Landscape Architect & Specifier News

AUG 2014

LASN is a photographically oriented, professional journal featuring topics of concern and state-of-the-art projects designed or influenced by registered Landscape Architects.

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Page 103 of 165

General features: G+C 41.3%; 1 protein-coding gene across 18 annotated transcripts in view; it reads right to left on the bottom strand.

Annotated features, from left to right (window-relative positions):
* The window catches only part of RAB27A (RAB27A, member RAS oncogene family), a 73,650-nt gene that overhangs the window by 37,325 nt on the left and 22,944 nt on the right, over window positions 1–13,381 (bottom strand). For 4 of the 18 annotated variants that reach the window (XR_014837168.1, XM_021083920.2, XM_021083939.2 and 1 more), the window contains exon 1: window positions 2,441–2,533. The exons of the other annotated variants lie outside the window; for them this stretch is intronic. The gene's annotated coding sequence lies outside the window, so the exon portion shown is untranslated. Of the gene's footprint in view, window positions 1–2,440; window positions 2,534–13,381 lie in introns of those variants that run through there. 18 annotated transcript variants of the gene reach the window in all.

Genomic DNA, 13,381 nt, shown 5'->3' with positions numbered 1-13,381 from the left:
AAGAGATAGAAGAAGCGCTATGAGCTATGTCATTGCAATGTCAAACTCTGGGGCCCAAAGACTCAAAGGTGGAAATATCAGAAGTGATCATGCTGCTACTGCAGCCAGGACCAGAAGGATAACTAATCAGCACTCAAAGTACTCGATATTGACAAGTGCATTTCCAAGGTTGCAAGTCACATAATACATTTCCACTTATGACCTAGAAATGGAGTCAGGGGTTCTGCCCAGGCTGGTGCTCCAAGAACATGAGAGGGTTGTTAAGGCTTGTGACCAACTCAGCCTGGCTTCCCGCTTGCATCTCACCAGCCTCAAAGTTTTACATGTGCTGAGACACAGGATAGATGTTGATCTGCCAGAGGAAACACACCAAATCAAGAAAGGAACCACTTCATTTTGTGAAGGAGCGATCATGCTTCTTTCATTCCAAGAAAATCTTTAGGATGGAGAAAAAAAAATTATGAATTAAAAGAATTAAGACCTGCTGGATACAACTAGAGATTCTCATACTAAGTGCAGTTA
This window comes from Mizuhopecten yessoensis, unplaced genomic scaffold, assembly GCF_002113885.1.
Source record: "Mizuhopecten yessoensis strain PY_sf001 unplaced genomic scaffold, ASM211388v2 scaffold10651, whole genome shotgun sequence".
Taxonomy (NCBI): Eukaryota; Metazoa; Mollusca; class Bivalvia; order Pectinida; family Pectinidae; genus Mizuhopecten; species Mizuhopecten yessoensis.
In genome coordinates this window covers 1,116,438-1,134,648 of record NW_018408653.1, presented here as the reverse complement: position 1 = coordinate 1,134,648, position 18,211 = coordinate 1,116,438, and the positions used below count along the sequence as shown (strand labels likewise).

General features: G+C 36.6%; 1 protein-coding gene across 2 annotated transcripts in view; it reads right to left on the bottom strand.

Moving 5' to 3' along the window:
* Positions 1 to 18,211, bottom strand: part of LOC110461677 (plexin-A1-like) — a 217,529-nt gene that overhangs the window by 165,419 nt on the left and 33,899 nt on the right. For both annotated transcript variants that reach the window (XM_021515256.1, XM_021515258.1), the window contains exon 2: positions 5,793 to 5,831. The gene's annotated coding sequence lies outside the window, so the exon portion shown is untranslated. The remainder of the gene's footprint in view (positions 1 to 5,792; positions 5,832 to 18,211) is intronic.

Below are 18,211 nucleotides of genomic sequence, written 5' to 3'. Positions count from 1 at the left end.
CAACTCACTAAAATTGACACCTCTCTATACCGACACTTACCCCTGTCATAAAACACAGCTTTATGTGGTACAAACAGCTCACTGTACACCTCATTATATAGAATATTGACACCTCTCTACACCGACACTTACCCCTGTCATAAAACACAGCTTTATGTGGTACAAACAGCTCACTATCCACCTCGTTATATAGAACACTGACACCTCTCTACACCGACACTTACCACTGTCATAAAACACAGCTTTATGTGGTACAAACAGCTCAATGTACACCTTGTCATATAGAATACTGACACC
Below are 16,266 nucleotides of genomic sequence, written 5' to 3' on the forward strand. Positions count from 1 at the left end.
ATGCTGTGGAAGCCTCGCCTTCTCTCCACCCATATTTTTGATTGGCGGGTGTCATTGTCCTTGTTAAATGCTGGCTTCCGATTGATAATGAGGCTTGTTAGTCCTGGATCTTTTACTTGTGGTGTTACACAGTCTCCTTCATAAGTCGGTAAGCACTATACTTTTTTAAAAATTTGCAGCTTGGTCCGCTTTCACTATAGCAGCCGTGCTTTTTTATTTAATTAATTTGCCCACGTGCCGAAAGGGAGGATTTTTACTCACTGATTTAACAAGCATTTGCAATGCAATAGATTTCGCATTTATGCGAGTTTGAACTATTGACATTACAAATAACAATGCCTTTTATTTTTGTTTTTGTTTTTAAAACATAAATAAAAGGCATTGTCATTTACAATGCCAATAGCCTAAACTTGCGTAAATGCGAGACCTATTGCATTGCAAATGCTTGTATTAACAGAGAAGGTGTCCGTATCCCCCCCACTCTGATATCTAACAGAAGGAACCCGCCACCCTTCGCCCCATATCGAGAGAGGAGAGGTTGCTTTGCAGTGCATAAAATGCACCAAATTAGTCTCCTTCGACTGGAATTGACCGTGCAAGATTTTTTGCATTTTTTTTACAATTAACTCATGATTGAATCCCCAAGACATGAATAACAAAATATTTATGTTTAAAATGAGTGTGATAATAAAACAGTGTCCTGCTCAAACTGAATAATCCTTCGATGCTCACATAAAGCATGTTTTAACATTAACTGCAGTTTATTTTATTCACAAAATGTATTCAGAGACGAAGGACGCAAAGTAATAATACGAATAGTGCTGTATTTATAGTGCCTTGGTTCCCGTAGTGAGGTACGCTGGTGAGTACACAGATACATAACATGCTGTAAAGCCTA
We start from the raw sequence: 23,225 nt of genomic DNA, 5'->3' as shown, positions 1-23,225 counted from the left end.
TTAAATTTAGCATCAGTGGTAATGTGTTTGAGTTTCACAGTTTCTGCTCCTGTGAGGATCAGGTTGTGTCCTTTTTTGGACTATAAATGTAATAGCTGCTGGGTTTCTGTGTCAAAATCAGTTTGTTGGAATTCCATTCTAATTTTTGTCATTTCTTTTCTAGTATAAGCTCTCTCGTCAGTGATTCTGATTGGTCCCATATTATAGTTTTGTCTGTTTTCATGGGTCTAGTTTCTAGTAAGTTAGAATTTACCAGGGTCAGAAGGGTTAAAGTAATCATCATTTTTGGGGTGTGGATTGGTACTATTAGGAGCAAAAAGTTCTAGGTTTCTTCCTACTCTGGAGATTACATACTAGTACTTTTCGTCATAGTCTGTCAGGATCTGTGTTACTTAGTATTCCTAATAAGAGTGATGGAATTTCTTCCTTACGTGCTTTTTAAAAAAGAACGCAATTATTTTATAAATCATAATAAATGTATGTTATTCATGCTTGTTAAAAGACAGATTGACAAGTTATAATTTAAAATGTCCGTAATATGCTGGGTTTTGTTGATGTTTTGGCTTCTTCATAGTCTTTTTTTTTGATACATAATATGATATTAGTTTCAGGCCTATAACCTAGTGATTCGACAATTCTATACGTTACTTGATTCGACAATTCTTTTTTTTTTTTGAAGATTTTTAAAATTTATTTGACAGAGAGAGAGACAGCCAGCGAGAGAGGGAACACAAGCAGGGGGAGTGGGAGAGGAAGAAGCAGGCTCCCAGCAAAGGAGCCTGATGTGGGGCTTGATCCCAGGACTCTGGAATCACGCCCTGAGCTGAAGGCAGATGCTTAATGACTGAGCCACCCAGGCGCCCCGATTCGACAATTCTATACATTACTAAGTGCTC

104 Landscape Architect and Specifier News According to a new report, new development patterns suggest the old dichotomy of "urban" and "suburban" is less meaningful today. A "far more useful understanding of metropolitan America is 'walkable urban' and 'drivable suburban' development." The report, "Foot Traffic Ahead: Ranking Walkable Urbanism in America's Largest Metro," ranks the country's top 30 metropolitan areas based on the amount of commercial development in walkable urban places (WalkUPs). The study also examines the development patterns in these metro areas to predict how walkable or how sprawling their future development will likely be. "As economic engines, as talent attractors, and as highly productive real estate, WalkUPs are a crucial component in building and sustaining a thriving urban economy," said Chris Leinberger, president of LOCUS and author of the report. "Cities with more WalkUPs are positioned for success, now and in the future." "This is an important study underlining the economic power of walkable places, and identifying which metro areas are adding them fastest," said Geoff Anderson, president and CEO of Smart Growth America. The authors list four levels of walkable urbanism, with Level 1 being best, and Level 4 being worst. Six cities were classified as Level 1; 10 cities were classified as Level 4. The number in parentheses is the number of walkups. Level 1 Highly-Walkable Urbanism 1. D.C. (45) 2. New York (66) 3. Boston (37) 4. San Francisco (57) 5. Chicago (38) 6. Seattle (23) Level 4 Low-Walkable Urbanism 21. Sacramento (6) 22. Detroit (14) 23. Miami (17) 24. San Diego (13) 25. Dallas (9) 26. Las Vegas (3) 27. San Antonio (2) 28. Tampa (6) 29. Phoenix (4) 30. Orlando (3) The most walkable urban metro areas, according to the report, have substantially higher GDPs per capita and percentages of college graduates over 25 years of age in the population. "These relationships are correlations," notes the report, and "determining the causal relationships will require further research." The report notes that "based on current and future rankings," the following metro areas will accelerate their evolution in a walkable urban manner: Denver; Los Angeles; Portland; Miami and Atlanta. I n f o r m a t i o n R e q u e s t # 5 4 7 Walkable Urbanism The new walkable urbanism report is from the Center for Real Estate and Urban Analysis at George Washington University School of Business, in conjunction with LOCUS, a coalition of real estate developers and investors who advocate for sustainable, walkable urban development. LOCUS, is affiliated with Smart Growth America .

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